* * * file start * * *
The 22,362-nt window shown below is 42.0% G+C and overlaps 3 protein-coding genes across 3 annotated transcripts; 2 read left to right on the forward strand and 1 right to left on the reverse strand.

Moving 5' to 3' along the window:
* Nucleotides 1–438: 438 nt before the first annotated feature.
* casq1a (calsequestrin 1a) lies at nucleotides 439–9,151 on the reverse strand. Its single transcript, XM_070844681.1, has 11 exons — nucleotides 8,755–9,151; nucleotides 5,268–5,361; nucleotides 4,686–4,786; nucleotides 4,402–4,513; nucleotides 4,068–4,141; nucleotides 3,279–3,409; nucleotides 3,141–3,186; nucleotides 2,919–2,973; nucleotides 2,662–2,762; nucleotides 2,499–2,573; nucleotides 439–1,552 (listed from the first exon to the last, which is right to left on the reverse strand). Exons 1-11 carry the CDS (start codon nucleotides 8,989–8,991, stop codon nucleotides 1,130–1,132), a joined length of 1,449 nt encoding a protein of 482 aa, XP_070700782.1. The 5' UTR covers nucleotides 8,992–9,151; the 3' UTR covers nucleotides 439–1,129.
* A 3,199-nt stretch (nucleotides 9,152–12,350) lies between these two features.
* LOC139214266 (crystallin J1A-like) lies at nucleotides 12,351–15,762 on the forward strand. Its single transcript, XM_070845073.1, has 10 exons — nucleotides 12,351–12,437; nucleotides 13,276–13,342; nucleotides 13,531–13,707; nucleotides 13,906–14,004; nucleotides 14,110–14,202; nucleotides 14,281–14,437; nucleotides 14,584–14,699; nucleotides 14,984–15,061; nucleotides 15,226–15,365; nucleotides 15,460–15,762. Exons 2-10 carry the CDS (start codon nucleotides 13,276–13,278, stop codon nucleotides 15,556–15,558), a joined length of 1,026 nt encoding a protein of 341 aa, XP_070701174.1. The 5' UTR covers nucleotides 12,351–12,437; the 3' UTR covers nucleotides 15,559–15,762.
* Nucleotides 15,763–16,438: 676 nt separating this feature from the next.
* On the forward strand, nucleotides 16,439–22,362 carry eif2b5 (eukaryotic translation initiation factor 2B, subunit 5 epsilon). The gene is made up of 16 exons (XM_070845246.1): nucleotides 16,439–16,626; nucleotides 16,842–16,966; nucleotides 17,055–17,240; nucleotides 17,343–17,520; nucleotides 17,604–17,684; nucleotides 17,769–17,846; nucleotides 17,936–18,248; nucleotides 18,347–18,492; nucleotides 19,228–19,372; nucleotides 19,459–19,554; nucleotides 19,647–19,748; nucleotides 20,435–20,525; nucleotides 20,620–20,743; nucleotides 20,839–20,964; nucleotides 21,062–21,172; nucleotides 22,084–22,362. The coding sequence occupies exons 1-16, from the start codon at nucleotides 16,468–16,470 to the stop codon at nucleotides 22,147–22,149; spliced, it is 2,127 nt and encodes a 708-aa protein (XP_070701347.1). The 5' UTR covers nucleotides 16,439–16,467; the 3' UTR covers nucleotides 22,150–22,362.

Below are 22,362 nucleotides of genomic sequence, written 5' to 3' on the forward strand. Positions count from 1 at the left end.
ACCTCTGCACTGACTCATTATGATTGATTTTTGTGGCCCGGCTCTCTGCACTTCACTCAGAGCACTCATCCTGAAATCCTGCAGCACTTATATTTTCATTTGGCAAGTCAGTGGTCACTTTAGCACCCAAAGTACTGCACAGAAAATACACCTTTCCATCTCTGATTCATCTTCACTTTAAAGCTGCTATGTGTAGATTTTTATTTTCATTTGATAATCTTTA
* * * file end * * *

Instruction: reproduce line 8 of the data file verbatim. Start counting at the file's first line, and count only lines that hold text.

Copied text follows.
* On the forward strand, nucleotides 16,439–22,362 carry eif2b5 (eukaryotic translation initiation factor 2B, subunit 5 epsilon). The gene is made up of 16 exons (XM_070845246.1): nucleotides 16,439–16,626; nucleotides 16,842–16,966; nucleotides 17,055–17,240; nucleotides 17,343–17,520; nucleotides 17,604–17,684; nucleotides 17,769–17,846; nucleotides 17,936–18,248; nucleotides 18,347–18,492; nucleotides 19,228–19,372; nucleotides 19,459–19,554; nucleotides 19,647–19,748; nucleotides 20,435–20,525; nucleotides 20,620–20,743; nucleotides 20,839–20,964; nucleotides 21,062–21,172; nucleotides 22,084–22,362. The coding sequence occupies exons 1-16, from the start codon at nucleotides 16,468–16,470 to the stop codon at nucleotides 22,147–22,149; spliced, it is 2,127 nt and encodes a 708-aa protein (XP_070701347.1). The 5' UTR covers nucleotides 16,439–16,467; the 3' UTR covers nucleotides 22,150–22,362.